If you live in the city, your get used to hearing all sorts of loud noises and if your windows face a busy street you might think twice about keeping them open. Consequently, there are lots of books about city noises (see my review of Clang! Clang! Beep! Beep! or Night Cars, for example).
Rather than focusing on all the annoying machine-generated noises, Niki Daly's Ruby Sings the Blues focuses on one very annoying human noise... and how that noise transforms into something beautiful. Ruby is one loud little girl. Everyone knows when she's home. Her parents, teacher and friends all tell her to quiet down, but Ruby takes this rejection to heart and develops a case of the blues. Fortunately, Ruby has some musical neighbors who see the diamond in the rough. With a little encouragement, Ruby learns how to control her volume, and sing the Blues.
As parent of a 6 year old who always seems to have the volume on his own voice dialed up, I liked this book. One of the reviewers at Amazon felt Ruby's loud voice to be a contrived element. Clearly that reviewer doesn't spend much time around children, who have naturally loud voices for no apparent reason. In any case, the message of "finding your voice," is delivered in an uplifting story. Daly's appealing urban neighborhood is filled with interesting characters, people hanging out their windows and dancing on the sidewalks.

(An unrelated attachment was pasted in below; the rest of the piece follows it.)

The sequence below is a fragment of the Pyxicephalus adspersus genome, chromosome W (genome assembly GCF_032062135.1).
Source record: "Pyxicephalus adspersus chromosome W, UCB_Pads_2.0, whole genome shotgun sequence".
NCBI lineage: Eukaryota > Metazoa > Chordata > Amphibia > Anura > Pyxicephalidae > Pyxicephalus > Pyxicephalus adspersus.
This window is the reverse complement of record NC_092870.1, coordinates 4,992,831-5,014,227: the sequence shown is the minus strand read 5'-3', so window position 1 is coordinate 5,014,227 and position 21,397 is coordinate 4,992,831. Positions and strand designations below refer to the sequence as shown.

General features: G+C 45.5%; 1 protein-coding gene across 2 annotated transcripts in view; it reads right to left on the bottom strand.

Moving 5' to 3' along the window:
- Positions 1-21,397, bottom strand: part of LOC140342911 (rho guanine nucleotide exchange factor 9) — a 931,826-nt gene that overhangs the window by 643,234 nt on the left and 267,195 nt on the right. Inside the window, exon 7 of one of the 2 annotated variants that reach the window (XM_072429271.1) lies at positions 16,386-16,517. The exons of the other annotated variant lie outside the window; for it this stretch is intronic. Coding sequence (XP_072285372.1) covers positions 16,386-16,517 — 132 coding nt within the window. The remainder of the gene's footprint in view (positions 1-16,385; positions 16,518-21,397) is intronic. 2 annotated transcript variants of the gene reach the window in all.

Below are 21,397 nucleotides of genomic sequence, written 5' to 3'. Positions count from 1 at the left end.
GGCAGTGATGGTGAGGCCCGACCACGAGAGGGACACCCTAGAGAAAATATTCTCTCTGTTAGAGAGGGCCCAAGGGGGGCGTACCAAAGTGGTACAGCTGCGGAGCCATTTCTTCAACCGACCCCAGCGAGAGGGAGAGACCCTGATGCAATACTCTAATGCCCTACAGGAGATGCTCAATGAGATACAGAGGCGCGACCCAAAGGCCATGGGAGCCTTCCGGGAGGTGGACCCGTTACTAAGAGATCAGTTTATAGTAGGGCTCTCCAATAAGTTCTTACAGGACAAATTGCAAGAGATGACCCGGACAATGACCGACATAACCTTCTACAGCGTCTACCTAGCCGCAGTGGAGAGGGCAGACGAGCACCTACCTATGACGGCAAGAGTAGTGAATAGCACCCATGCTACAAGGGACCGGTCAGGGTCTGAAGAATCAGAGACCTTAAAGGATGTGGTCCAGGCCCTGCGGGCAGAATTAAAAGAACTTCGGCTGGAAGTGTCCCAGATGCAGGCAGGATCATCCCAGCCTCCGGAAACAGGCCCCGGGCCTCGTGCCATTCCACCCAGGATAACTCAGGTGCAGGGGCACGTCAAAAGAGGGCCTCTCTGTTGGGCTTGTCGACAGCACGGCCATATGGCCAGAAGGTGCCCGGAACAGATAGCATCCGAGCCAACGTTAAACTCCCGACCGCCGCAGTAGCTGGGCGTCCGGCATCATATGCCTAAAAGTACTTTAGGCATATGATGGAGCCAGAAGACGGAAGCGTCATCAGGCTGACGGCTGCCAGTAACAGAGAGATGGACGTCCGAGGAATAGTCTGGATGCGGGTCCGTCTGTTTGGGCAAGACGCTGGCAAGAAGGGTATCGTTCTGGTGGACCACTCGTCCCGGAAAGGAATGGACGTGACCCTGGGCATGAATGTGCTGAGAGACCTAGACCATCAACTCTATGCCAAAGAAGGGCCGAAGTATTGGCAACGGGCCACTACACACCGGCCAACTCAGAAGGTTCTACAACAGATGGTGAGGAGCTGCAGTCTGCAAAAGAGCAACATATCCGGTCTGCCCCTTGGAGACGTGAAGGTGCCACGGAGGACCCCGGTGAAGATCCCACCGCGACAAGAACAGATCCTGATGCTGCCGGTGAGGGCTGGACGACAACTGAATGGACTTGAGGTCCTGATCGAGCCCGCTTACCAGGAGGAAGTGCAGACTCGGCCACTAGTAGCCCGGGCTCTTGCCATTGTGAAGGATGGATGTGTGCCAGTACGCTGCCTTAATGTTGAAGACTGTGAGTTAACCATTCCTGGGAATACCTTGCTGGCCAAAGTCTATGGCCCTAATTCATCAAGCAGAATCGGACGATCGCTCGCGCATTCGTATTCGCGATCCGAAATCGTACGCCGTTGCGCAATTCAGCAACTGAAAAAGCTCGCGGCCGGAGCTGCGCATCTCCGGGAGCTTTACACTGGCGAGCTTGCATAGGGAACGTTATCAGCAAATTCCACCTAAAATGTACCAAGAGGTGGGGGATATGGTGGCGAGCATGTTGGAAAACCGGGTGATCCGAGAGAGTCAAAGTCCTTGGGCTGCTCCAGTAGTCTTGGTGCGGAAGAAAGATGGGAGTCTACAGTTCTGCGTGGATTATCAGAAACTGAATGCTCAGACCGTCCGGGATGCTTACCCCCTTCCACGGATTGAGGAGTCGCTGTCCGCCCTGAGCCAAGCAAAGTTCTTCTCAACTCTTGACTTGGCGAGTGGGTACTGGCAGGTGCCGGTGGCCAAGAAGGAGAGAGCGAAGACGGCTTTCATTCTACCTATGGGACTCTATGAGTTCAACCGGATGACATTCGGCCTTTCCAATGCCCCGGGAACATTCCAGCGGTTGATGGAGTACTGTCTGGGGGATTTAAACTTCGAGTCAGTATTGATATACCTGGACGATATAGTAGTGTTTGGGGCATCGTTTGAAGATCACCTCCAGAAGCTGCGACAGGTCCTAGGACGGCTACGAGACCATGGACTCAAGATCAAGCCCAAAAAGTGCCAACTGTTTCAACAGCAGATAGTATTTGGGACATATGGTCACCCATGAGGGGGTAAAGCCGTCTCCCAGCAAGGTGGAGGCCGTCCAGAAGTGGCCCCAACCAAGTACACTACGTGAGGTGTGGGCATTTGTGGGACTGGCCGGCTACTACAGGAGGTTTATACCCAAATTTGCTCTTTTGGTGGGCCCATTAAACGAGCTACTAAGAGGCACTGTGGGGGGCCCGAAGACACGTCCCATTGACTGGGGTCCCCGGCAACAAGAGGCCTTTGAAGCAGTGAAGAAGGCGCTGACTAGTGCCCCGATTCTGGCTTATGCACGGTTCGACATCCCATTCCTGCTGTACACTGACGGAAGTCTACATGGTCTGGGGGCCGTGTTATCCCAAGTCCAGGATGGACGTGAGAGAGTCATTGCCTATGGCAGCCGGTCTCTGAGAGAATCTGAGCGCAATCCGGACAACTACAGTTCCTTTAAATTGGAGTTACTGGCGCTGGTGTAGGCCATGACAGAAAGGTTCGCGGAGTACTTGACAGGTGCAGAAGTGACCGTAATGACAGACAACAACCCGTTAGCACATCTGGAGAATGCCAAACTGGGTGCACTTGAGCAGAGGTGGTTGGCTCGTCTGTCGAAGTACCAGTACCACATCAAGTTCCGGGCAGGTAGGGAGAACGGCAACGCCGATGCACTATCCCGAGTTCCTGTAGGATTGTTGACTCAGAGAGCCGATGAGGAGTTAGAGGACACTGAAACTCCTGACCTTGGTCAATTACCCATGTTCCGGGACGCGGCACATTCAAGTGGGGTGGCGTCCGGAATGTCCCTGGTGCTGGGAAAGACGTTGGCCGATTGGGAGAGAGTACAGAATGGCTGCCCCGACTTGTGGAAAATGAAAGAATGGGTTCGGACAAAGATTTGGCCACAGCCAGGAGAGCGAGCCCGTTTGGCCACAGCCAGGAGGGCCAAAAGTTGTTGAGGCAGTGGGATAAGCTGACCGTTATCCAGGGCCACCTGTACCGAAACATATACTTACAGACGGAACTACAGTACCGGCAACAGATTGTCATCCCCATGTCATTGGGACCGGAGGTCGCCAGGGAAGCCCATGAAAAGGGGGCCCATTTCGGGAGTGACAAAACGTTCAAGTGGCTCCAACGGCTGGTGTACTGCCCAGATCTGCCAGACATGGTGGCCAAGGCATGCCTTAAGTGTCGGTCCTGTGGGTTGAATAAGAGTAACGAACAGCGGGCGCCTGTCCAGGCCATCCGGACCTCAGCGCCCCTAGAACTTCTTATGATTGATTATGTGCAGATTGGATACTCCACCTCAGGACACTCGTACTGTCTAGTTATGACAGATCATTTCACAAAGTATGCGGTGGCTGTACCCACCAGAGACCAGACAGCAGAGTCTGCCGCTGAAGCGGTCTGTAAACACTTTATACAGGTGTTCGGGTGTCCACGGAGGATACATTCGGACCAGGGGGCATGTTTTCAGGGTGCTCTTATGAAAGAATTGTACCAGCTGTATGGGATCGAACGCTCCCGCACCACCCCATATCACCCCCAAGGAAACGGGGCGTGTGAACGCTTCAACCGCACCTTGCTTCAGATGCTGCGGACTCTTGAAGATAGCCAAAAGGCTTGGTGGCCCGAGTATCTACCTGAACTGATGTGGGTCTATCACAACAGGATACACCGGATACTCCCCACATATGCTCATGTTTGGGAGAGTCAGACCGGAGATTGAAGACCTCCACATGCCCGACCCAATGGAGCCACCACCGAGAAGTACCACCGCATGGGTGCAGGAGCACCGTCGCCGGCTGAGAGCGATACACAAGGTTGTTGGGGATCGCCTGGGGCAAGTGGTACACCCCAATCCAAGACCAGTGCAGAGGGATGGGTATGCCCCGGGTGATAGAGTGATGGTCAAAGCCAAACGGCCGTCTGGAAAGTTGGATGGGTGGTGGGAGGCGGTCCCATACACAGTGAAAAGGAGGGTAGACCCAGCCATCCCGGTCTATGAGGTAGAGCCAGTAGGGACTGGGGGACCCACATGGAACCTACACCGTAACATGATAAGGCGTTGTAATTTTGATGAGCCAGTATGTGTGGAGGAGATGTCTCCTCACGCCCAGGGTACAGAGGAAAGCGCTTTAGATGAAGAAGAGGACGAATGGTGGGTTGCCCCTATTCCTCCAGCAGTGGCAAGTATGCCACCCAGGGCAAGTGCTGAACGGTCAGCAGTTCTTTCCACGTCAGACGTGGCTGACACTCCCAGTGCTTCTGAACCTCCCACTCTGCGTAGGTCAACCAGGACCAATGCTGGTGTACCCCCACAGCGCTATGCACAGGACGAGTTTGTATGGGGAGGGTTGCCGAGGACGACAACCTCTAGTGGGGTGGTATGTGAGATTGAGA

Watch the book on You Tube (from the PBS show Between the Lions).
Read the professional review blurbs at the publisher's page.
Big Kid: You tell me I'm loud, too.